Israelis Welcome Normalization with Bahrain (VIDEO REPORT)
Historic peace agreement inspires optimism on street as Netanyahu heads to signing ceremony in Washington
Historic agreements with Bahrain and the United Arab Emirates (UAE) have instilled many Israelis with a sense of optimism about the future of peace in the region.
Bahrain has become the second Arab state to normalize relations with Israel in less than a month, in a move that was mediated by the United States and which comes on the heels of another deal reached with the United Arab Emirates on August 13.
High-ranking officials from both the UAE and Bahrain are slated to attend a signing ceremony in Washington on Tuesday, in addition to Israeli Prime Minister Binyamin Netanyahu and US President Donald Trump.
Israelis have welcomed the formal establishment of ties with the two Persian Gulf states – only the third and fourth Arab countries to sign such a deal with the Jewish state since Egypt and Jordan did the same in 1979 and 1994, respectively.
“I think this is a positive thing and I hope that there will be other peace agreements so that we can have a break from all the wars,” Esther, a retiree living in Jerusalem, told The Media Line.
“Enough already!” she added. “Our children have served in the army during all the wars. My husband also served so I want my grandchildren to be able to live well.”
Others perusing the fruit and vegetable stalls at Jerusalem’s Mahane Yehuda Market agreed.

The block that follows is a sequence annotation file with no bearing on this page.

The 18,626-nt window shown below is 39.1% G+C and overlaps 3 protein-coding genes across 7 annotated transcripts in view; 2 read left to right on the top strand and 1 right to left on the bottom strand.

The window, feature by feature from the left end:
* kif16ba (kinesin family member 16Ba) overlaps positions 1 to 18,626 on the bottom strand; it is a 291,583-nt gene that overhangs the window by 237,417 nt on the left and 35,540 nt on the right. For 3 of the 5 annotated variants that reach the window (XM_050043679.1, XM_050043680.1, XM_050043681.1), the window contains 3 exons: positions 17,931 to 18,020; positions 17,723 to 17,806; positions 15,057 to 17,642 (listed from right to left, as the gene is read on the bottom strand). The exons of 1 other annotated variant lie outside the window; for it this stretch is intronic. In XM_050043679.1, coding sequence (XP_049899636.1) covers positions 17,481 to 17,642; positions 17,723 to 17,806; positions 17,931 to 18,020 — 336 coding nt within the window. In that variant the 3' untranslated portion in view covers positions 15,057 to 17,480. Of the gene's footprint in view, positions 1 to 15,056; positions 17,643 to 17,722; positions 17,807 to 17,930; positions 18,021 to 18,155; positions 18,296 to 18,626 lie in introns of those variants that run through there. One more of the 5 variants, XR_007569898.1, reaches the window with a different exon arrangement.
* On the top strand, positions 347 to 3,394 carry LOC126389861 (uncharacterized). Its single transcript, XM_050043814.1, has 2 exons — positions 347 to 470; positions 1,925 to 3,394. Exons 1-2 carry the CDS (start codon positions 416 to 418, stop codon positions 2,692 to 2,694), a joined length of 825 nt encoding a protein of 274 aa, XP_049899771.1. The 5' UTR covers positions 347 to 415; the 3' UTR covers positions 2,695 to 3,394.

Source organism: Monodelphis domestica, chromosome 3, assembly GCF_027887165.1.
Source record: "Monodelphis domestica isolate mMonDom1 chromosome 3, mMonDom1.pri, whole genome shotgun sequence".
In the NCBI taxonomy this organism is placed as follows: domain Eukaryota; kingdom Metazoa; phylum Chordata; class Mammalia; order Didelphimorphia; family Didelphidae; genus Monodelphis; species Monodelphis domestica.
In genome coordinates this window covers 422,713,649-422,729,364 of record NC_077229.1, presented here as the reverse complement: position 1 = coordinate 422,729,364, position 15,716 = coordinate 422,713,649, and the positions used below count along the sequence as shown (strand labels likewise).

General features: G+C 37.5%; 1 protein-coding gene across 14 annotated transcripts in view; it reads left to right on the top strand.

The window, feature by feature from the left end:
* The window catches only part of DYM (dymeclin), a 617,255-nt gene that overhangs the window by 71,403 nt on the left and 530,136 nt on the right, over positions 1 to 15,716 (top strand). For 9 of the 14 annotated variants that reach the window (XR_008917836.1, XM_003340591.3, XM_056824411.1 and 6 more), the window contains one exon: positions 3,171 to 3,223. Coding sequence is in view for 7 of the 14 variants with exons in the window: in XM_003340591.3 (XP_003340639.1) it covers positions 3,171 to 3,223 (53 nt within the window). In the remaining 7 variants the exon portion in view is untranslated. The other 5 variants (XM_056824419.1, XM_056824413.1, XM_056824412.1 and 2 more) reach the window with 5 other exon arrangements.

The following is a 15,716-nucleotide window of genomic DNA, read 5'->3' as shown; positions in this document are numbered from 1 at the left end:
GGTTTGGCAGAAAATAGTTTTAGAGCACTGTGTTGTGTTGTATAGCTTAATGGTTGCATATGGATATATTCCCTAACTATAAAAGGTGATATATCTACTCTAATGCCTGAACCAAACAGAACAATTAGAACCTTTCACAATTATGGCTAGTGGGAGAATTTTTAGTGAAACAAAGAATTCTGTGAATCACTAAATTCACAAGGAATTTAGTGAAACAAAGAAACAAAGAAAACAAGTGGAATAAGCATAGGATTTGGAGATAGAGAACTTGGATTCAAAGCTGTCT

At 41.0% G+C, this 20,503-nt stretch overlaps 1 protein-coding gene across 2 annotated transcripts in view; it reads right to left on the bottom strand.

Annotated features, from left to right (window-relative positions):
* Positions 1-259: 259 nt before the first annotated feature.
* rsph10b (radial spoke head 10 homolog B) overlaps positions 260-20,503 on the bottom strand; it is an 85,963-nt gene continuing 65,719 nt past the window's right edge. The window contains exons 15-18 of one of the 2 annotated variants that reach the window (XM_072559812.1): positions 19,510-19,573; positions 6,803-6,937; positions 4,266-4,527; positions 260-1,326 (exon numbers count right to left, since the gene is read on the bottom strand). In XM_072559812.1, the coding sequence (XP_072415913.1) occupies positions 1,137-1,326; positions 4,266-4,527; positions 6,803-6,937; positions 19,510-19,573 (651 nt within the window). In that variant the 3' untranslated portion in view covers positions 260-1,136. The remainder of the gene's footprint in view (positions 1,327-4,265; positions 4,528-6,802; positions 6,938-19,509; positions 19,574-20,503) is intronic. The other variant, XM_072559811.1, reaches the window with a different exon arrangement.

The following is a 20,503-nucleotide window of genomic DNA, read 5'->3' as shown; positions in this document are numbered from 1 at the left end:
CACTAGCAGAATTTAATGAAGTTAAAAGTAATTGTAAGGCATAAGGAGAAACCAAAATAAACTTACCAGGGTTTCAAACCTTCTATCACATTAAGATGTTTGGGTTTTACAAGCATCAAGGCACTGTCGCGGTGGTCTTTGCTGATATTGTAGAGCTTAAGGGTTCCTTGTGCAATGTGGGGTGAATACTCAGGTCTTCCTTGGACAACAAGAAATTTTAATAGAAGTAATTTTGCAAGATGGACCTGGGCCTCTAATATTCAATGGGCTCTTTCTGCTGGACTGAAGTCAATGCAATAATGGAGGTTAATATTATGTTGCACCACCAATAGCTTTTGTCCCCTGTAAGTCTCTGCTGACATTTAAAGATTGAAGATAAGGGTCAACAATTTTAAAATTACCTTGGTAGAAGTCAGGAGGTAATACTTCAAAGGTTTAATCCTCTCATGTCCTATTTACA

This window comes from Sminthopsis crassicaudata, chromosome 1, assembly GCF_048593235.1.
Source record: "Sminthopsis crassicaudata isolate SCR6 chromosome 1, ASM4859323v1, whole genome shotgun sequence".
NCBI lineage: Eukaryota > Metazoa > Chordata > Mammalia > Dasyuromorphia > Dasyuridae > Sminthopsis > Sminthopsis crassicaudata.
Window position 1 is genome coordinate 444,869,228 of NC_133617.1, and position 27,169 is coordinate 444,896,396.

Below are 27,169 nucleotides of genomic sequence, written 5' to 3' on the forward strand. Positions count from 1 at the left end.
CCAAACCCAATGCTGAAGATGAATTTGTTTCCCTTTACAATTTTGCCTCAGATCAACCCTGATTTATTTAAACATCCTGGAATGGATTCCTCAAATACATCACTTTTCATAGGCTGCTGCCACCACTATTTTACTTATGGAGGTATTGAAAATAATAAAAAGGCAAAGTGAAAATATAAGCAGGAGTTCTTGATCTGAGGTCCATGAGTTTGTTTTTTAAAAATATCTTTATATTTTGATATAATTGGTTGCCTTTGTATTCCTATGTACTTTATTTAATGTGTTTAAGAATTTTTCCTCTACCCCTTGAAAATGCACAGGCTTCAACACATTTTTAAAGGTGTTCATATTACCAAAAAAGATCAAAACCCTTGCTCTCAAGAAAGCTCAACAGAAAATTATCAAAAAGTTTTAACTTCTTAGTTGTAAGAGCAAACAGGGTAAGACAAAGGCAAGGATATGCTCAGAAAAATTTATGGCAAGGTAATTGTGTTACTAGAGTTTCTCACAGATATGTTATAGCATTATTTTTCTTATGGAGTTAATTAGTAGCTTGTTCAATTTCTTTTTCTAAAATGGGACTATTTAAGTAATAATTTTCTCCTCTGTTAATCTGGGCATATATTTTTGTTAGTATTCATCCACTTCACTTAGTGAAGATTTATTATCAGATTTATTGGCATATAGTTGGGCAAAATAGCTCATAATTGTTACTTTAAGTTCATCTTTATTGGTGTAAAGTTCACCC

“I am from Uzbekistan, which is a Muslim country,” Yosef Maximov said to The Media Line. “We, the Jewish community there, were like brothers to them. We should make peace with Muslims because we are cousins from our forefather Abraham.”
This is good for us as Israelis. We’ll have more security, new technologies and it will help us to defend ourselves against Iran. It’s in our mutual interest to have peace.
Some believe that mutual defense and economic cooperation will be the primary benefits of normalization.
“This is good for us as Israelis,” Yossi, who works at the Mahane Yehuda Market, told The Media Line. “We’ll have more security, new technologies and it will help us to defend ourselves against Iran. It’s in our mutual interest to have peace.”
One Israeli noted that they were especially grateful to the Saudis and the Emiratis for helping the deals move forward.
“The [Bahrainis and Emiratis] want real peace, unlike the Palestinians who want everything that Israel has from A to Z,” Benny, a resident of Jerusalem, asserted to The Media Line. “With this peace deal, there were no preconditions. They approached Netanyahu and said: ‘We want peace.’ Netanyahu heard them and the rest is history.”
Despite this sense of optimism, others told The Media Line that they were preoccupied with more pressing issues, namely a looming national lockdown that is set to take effect on Friday ahead of the Jewish High Holy Days. The number of COVID-19 cases across the country has skyrocketed in recent weeks – reaching more than 4,000 new infections daily – as the government struggles to contain the spread of the virus.
The lockdown, which is expected to last at least until October 9, will cost the Israeli economy billions of dollars.
“I haven’t thought about traveling [to Bahrain],” said Shaul Naim, who was in the midst of shopping for groceries for the holidays. “At the moment, we’re more concerned about other things but when the time comes, we Israelis will visit.”